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China grows 6.8% in the first quarter

The Second world economy maintains its economic expansion rate thanks to the rebound of consumption and private investment

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China grows 6.8% in the first quarter

China, Second world power, dragged good economic performance recorded last year to first months of this 2018. The Asian giant grew 6.8% interannual, an expansion rate equivalent to that experienced during last quarter of 2017 and above target marked by authorities. The robustness of consumption, good behaviour of foreign trade and recovery of private investment drove economy, which seeks to reduce its dependence on enormous amount of credit poured over past few years.

"The economy managed to sustain its momentum and remained stable," said Tuesday at press conference spokesman of National Bureau of Statistics, Xing Zhihong. According to official figures, China accumulates almost three years expanding at incredibly stable rates of between 6.7% and 6.9%, all of m above 6.5% established by Beijing. While this consistency in numbers is viewed with suspicion, analysts agree that economy of Asian country — along with virtually rest of world — is at a sweet moment.

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With consumer confidence ratings at a historic peak, retail sales grew 9.8% in first quarter, industrial production 6.8% and investment 7.5%. Particularly relevant was behavior of investment from private companies, which expanded to levels not seen since year 2015. Over past two years government has been-through public spending-and state-owned enterprises that have countered weak investor appetite in private sector.

This strategy worked to prevent a sharp slowdown in growth, but left a mountain of corporate debt that has become main financial risk for second world economy. The recovery of private sector and good behavior of consumption gives more space to authorities to tackle this problem.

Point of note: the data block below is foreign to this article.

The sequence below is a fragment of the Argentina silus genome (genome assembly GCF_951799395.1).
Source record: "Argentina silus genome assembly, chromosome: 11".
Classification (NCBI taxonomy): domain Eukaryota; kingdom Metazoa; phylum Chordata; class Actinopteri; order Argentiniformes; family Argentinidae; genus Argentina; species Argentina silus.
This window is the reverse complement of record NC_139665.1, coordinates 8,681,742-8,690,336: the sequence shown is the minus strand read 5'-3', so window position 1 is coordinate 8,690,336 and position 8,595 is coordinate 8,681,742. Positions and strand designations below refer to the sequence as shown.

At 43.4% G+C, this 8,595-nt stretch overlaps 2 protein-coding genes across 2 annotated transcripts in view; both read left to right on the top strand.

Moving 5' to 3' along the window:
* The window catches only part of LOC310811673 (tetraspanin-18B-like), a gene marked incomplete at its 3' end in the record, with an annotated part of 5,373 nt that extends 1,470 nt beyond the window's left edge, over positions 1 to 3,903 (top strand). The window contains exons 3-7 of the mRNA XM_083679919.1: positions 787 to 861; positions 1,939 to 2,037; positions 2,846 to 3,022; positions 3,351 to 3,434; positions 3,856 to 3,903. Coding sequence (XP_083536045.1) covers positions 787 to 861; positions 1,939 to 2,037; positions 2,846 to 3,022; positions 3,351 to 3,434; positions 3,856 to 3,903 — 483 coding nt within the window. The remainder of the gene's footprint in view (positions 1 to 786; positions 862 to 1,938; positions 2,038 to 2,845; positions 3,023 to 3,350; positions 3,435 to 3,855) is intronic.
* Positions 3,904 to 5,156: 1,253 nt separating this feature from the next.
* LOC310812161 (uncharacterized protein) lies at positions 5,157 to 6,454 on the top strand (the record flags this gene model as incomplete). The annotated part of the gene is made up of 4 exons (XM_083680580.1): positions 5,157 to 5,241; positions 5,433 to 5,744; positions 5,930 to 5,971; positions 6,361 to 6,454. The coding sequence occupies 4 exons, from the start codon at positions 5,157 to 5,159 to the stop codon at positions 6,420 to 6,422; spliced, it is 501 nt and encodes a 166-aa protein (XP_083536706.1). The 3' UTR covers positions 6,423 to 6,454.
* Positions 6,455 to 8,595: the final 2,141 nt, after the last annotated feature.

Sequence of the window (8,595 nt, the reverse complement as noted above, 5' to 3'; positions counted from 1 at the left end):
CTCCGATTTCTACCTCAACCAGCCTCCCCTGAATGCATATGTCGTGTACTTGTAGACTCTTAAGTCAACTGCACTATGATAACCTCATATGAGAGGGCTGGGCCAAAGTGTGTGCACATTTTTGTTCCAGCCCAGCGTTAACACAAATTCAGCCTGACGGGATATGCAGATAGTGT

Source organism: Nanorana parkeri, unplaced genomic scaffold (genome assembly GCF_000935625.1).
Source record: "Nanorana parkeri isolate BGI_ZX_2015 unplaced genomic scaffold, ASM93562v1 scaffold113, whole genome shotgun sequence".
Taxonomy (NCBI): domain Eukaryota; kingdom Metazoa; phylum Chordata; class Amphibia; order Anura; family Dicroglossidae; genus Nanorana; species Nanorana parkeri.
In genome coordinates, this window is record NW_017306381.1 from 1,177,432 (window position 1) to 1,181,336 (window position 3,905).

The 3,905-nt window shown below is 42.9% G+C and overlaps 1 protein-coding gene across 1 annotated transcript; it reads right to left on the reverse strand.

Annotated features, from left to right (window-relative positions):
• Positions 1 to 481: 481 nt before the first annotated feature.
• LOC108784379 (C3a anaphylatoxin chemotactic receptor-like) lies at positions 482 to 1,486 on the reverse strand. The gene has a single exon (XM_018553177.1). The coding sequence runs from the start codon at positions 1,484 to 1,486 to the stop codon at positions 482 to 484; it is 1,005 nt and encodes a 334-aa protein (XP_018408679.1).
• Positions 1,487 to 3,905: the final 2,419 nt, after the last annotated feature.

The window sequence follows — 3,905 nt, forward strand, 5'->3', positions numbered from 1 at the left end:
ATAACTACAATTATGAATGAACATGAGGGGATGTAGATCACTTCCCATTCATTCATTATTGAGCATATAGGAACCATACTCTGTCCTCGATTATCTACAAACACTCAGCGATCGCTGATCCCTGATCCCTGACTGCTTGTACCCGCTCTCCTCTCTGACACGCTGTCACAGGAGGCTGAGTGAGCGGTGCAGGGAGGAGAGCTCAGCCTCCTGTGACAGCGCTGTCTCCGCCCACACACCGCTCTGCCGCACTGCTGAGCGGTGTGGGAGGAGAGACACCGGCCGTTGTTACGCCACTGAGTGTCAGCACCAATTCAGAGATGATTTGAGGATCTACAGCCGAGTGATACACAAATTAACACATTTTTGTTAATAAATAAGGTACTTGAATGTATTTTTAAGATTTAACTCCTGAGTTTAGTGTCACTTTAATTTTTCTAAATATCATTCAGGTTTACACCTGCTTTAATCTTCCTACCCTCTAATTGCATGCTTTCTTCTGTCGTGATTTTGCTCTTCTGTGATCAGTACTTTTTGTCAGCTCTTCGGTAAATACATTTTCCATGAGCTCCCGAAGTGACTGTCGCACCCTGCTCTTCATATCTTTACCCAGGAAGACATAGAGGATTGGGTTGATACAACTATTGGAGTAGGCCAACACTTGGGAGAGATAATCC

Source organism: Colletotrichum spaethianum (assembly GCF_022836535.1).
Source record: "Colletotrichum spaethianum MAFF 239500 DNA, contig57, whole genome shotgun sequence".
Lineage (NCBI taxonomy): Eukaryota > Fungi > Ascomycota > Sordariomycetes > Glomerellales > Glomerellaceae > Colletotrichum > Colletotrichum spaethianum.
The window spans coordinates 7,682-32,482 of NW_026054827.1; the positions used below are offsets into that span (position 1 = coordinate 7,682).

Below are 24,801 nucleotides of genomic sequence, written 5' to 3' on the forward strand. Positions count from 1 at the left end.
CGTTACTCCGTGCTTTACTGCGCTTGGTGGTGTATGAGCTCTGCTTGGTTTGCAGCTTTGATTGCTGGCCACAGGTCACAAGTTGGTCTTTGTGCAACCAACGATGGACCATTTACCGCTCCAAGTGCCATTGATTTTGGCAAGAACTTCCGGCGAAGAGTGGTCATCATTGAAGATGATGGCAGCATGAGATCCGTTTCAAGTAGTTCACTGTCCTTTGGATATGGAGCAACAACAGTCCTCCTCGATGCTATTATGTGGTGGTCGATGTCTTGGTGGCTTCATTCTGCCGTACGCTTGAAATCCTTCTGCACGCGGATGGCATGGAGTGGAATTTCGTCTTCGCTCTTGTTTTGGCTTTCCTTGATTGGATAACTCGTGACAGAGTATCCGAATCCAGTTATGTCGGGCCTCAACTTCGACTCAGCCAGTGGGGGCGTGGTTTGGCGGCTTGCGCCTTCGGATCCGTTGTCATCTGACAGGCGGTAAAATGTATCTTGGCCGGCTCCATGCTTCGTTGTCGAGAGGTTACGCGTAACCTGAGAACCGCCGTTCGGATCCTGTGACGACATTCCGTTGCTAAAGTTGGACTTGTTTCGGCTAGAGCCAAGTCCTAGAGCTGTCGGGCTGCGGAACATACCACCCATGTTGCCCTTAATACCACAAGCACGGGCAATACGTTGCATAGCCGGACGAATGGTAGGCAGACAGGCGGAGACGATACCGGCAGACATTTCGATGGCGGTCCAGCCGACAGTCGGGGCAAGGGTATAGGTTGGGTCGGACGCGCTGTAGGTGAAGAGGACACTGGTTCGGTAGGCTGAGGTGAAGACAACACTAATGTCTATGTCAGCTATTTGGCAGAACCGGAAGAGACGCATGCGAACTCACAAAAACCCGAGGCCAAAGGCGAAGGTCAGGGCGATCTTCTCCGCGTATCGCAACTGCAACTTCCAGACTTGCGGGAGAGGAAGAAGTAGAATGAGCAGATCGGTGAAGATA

Reducing debt, reducing air pollution, and eradicating poverty are three mantras of President Xi Jinping's "New Age." The first two involve inflicting damage on economic growth, one because it forces companies to confront a painful process of deleveraging; Anor is because it involves cutting production of industries that sustain economic activity of whole provinces, size of which is similar to that of a large European country. Taking decisive steps in se tasks seems easier if consumers spend at record levels and global demand for Chinese products remains strong.

In this sense, possibility of a wide commercial conflict with United States casts plans and forecasts of authorities. For now tariffs in force have a meager impact on economic growth, but if Trump administration fulfills its promises to extend liens to many or products and Beijing does same with American imports, effect would be much more Visible. "I understand your concern about this, but friction with United States will not affect China or change good moment of our economy. We will know how to adapt to circumstances, said Xing.


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